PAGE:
We are intending to see how and whether the current PPS course can
be developed on a cost-effective basis.  There is no doubt that a lot of
people value the accreditation that conventional courses bring and are
prepared to pay for it.  This also brings a degree of commitment which
isn't always there in the virtual courses (the Web is *very* ephemeral at
present and of the 'offers of collaboration' I get - not just in
education - only about 10-20% flourish.  So I think that this will be a
major feature of many virtual courses in the future.

>
> What I'm trying to get at with this question is whether, given the current
> state of the Web, the strategy used for the Birkbeck course is a cost-
> effective method of teaching.
        First - I am insistent that the quality must be top-class.  The
great advantage of the Web - at present - is that you are completely open
to peer-review all the time.  If someone gets their facts wrong - or is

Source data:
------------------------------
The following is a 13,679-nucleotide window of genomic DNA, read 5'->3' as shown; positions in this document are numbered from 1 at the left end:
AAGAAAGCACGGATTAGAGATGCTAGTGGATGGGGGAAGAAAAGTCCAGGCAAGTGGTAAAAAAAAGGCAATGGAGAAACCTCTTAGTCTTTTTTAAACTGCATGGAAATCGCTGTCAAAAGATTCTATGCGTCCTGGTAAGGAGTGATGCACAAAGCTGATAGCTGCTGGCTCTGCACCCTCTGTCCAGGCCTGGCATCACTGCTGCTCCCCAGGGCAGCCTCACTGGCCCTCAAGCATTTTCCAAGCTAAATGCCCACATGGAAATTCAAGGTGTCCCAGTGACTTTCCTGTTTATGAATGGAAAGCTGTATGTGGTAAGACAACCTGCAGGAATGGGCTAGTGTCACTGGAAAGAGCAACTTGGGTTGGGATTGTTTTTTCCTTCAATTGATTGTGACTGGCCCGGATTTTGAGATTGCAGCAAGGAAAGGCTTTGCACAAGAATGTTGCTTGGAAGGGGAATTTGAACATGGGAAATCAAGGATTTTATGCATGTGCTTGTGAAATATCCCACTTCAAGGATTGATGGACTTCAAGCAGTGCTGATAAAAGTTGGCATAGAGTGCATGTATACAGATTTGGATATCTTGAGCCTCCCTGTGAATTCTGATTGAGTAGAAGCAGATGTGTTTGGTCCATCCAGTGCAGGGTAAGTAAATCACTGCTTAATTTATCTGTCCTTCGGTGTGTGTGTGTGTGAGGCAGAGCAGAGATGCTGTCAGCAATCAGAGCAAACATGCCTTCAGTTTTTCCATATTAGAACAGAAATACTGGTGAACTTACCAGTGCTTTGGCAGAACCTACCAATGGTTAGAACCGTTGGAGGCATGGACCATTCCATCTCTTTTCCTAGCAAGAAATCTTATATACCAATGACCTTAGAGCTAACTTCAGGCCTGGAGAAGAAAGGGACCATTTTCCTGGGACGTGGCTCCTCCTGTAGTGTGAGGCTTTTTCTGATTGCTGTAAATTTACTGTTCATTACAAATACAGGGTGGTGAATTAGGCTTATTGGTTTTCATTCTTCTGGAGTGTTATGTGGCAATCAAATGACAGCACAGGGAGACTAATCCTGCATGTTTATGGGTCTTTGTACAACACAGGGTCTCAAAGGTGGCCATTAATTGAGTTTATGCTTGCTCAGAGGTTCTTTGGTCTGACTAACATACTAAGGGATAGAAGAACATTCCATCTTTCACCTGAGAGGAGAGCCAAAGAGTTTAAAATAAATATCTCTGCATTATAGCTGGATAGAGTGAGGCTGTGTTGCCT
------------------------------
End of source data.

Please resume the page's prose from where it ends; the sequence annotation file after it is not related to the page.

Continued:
simply out of date - it will get picked up within hours.  When I used to
be a lecturer I could give awful lectures and no one except me and a
handful of students knew.
        Second - the material is re-usable.  This must be taken with care,
because it's easy to recycle material year after year.  I know that the
OU cannot afford to remake material nearly as often as they would like.
But the material is re-usable both in time and space - i.e. it is
reaching throughout the world at present.  Much of what is in the course
(e.g. how to use technology, databases, and quite a lot of the basic
science) can be re-used in a year's time.

        I am aware of correspondence courses where the 'student' gets just a
parcel of material and an accredited exam.  This could be regarded as
'cost-effective' in that it shows a profit for the institution.  Whether
it's good education depends on each case.  I am sure that we shall see a
plethora of such cases.  It's technically straightforward for us to
bundle the present cousre and offer it in such a way.

        IMO the course members got very high quality material, a high
quality of discussion and contact with world leaders in the discipline.
If these are taken into account the cost-effectiveness was very high.

        P.

Peter Murray-Rust   44-1438-763338 T  "Nothing exists except atoms and empty
pmr1716@ggr.co.uk   44-1438-764918 F   space; all else is opinion" Democritos.
Biomolecular Structure, Glaxo Wellcome, Stevenage, Herts, SG1 2NY, UK